At halftime of Sunday's NFC Championship Game in St. Louis, Rams coach Mike Martz sat with his offensive staff in the coaches' dressing room. His heavily favored team trailed the Philadelphia Eagles 17-13. All sound and fury before the game about how much they would blitz achy league MVP Kurt Warner, the Eagles had stunned Martz by rushing only four linemen on 17 of the Rams' 20 first-half pass plays and dropping seven men back to clog the passing lanes. The coaches discussed how to attack this conservative defense until Martz said, "You know what we'll do? We'll put this game on Marshall. Let's see the Eagles stop him."
Must be nice. The NFL's best aerial show, largely responsible for St. Louis's averaging 33 points a game over the past three years, gets neutralized, and Martz can turn to Marshall Faulk, one of the top 10 backs of all time, to grind out a win. To start the third quarter Faulk swept left for five yards, slammed for seven over left tackle, burrowed over right tackle for five, slashed right for four and went right, left and left for three, one and two. "It didn't look like Rams football," said tight end Ernie Conwell, "but that's the beauty of this team: We can play any way we need to."
Martz morphed from a big-play guy into Woody Hayes as St. Louis ran Faulk 22 times in the second half, held the ball for 18 of the first 22 minutes after intermission and scored 16 unanswered points. Faulk finished with 31 carries for 159 yards and two touchdowns; Warner completed 22 of 33 passes for 212 yards and another score. Philadelphia couldn't stall St. Louis's multi faceted attack, and the Rams walked away with a 29-24 win and a date with the New England Patriots in the Super Bowl.
After the game, relaxing with a light beer in the same coaches' quarters where he'd decreed Faulk would carry the mail, Martz summed up why St. Louis had won its second NFC title in three years—and why it's a double-digit favorite on Sunday. "There are just so many ways this team can win," he said.
Martz, 50, has two overarching rules for his offense. First, all egos must be checked at the door. Ask Martz if he'd like to have enigmatic Minnesota Vikings wideout Randy Moss on his team, and he says, "We wouldn't let Randy Moss in the door. Our players would kick his ass. He wouldn't fit here." Second, anyone—from Faulk to fourth wideout Ricky Proehl to No. 3 tight end Jeff Robinson—might be called on at any time. The Rams' first six touchdowns of the season were scored by six players. By the end of the year six receivers had caught more than 35 passes; no other team had more than five with that many receptions. The winning touchdown in a Nov. 18 game at New England came on only the 10th catch of fullback James Hodgins's three-year career.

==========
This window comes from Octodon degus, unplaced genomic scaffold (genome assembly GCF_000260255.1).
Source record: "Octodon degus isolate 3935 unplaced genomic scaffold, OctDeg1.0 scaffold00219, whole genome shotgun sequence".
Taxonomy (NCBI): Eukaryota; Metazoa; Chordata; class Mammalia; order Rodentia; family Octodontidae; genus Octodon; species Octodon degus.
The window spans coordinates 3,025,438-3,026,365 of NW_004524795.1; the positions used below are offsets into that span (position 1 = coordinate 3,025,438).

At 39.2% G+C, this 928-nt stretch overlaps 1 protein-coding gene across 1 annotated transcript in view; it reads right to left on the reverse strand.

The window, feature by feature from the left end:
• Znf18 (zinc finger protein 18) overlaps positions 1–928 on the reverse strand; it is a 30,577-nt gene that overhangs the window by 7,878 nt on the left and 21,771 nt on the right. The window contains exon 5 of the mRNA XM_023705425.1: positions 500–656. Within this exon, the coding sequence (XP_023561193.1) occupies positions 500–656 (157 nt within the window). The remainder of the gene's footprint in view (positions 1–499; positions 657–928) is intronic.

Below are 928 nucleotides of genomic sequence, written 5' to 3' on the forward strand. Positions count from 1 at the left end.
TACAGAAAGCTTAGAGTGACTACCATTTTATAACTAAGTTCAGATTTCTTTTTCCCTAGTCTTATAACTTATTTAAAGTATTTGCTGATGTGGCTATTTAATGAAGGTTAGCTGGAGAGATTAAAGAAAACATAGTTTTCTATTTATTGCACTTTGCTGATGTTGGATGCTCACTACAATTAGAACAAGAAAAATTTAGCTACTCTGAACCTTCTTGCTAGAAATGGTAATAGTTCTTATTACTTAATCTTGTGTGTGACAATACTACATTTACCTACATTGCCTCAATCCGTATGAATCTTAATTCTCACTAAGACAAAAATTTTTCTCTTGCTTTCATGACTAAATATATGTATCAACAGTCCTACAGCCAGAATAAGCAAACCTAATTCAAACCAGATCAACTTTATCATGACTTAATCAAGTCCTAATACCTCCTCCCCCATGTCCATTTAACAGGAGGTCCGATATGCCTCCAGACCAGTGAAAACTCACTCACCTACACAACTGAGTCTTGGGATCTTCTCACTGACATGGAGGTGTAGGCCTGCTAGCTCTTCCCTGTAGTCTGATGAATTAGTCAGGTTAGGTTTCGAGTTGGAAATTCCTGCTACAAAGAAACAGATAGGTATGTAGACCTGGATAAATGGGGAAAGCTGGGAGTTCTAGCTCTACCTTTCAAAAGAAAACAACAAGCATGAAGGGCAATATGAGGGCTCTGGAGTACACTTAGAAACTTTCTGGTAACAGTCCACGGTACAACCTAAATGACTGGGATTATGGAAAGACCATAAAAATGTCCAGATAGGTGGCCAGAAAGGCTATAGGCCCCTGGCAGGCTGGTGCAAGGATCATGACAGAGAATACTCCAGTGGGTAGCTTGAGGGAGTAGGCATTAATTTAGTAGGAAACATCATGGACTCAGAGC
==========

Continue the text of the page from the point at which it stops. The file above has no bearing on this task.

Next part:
"People love to watch us play because we attack," Proehl says. "I'd been on three other teams before I got here, and the mentality was always the same: Get a seven-point lead in the second half and start protecting it. I believe one reason we've been so good on offense is Mike's not afraid of doing anything. That builds confidence."
Sometimes he also rubs outsiders the wrong way. New York Jets players ripped Martz after he called for an onside kick late in the third quarter of an Oct. 21 game that the Rams led by 24 points. "You guarantee me they won't get the ball four times the rest of the game, and we won't onside kick," he countered. Talk shows roasted Martz after Warner, in the division playoff win over the Green Bay Packers, suffered bruised ribs with 8:30 left and continued to play with St. Louis sitting on a 28-point lead; Martz said he wanted Warner to move the chains and keep his tired defense off the field. When New York Giants cornerback Jason Sehorn questioned what he called the Rams' offensive impatience, Martz said, "Who cares? Do you think I need to worry about what Jason Sehorn thinks? We just keep running by Jason, that's all I know."
An important part of Martz's philosophy is showing his players that he's got their backs. After hearing that a TV analyst had predicted a 45-40 St. Louis victory in the meeting with the Packers, Martz wrote 45-40 in huge letters on the grease board in a team meeting room and indignantly told his players, "We've got the Number 1 defense in the NFC! This is the biggest insult I've heard in all my years of coaching!"
During a regular-season game against the New Orleans Saints, cornerback Aeneas Williams swore to Martz he had made a clean interception, though Martz was sure Williams had trapped the ball. "Go to the replay, Mike!" Williams yelled. Martz challenged the call, and the ruling was upheld. "So I burned a timeout," Martz says. "Big deal. You've got to stick up for your guys."
Martz also believes a coach has to make his players feel he cares about them. When the Rams played the Jets at the Meadow-lands, Martz knew the game was a homecoming of sorts for Proehl, who grew up in Hillsborough, N.J. Guess who was a captain that day? And guess who had high-five passes thrown his way? "I wouldn't sacrifice the game for it, but I tried to get him the ball," Martz says.